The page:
19Auschwitz expert, Professor van Pelt, it to be here for
20the last week in January which is about when I expected to
21start my cross-examination.
22 MR JUSTICE GRAY:      So what is being proposed, that the whole
23case should be divided, as it were, into two?
24 MR RAMPTON:      No, I do not think so -- well, in two, yes. What
25is proposed by us (and which Mr Irving has agreed to,
26though it appears there is a misunderstanding about the

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 1timing of it) was that Auschwitz should be dealt with as a
 2discrete or separate topic.
 3 MR JUSTICE GRAY:      With the Claimant's evidence and then the
 4Defendants' evidence.
 5 MR RAMPTON:      The Claimant gives his evidence, I would then
 6cross-examine him and immediately following that or his
 7own re-examination, I would call the Auschwitz expert for
 8the Defence, Professor van Pelt, who can be cross-examined
 9by Mr Irving.
10     I had expected that process to start at the end
11of this month. From what Mr Irving has just said, it now
12appears that he has thought that Auschwitz would come at
13the end of the case which is contrary to my
15 MR JUSTICE GRAY:      I am a bit surprised that there should be
16such a fundamental disagreement.
17 MR RAMPTON:      I hear it now for the first time with surprise.
18I utter no word or criticism or blame. I do not know how
19it comes about. It may be that I should have when I have
20found out what has happened. But it is extremely
21inconvenient from our expert's point of view and he is not
22resident in this country. He is in Canada.
23 MR JUSTICE GRAY:      On the other hand, Mr Irving must really be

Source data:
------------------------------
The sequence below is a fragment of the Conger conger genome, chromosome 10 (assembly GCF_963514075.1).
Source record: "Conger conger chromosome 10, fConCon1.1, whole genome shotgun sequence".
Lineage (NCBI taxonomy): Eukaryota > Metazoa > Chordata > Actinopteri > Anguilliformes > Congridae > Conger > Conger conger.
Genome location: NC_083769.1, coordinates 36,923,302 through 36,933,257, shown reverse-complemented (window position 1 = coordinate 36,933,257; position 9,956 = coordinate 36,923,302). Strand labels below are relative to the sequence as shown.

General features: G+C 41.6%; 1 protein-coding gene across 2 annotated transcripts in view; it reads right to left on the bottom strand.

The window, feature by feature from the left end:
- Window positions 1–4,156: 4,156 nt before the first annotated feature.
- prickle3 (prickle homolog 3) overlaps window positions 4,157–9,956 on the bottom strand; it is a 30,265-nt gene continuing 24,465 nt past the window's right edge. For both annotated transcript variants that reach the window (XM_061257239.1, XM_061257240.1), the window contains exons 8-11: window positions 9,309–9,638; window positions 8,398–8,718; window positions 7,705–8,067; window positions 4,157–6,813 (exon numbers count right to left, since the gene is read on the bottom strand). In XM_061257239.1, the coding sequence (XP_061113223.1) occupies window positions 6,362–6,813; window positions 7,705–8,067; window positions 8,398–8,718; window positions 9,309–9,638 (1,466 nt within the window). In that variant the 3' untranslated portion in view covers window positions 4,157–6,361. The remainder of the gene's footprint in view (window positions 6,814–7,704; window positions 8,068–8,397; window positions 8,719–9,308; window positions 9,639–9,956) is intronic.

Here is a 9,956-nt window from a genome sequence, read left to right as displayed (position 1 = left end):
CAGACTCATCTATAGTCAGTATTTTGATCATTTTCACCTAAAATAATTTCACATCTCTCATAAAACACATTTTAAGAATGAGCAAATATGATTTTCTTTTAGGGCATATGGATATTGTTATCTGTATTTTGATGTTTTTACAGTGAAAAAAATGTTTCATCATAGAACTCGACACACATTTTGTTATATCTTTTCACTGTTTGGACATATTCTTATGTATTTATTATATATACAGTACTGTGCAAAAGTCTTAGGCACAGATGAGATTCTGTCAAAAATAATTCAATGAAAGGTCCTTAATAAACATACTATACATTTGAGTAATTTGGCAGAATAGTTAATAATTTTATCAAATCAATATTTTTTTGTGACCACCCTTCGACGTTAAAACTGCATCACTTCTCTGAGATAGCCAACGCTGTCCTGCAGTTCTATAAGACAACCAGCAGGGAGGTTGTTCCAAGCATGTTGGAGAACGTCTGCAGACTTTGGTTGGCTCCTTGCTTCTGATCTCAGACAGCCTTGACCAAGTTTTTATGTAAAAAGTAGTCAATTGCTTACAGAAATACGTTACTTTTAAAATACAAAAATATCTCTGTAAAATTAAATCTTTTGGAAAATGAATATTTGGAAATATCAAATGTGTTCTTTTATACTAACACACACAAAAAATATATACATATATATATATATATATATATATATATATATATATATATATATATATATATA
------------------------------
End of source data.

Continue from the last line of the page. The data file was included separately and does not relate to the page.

24free as Claimant to take his own course, unless agreement
25can be reached to some other effect.
26 MR RAMPTON:      I do not know there is much to be gained by having

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 1a discussion about that particular topic in front of your
 2Lordship now. It seems to me we have to go back to the
 3drawing board and work out a schedule which suits both
 4sides. But, as matters presently stand, it would cause us
 5a great deal of difficulty as we thought we had an
 6agreement that we could start that topic first, but there
 7it is.
 8 MR JUSTICE GRAY:      Mr Irving, I think it is right that we do
 9want to spend time discussing this in open court unless
10and until it proves to be necessary. Do you agree with
12 MR IRVING:      I agree, my Lord, except that I would remark that
13I received on Friday evening after close of business about
146,000 pages of document relating to van Pelt's evidence,
15though I am surprised that they would imagine they could
16launch straight into the preparation of the Auschwitz
17section of the hearing without not giving us time to
18examine each and every one of these documents and have
19them examined.
20     On the other hand, I agree, we do not have to
21discuss it in open court. I am perfectly prepared to have
22Professor van Pelt come over in the middle of whatever
23else is going on and we can take him as a separate
24entirety. He is certainly an extremely interesting
25witness to be heard.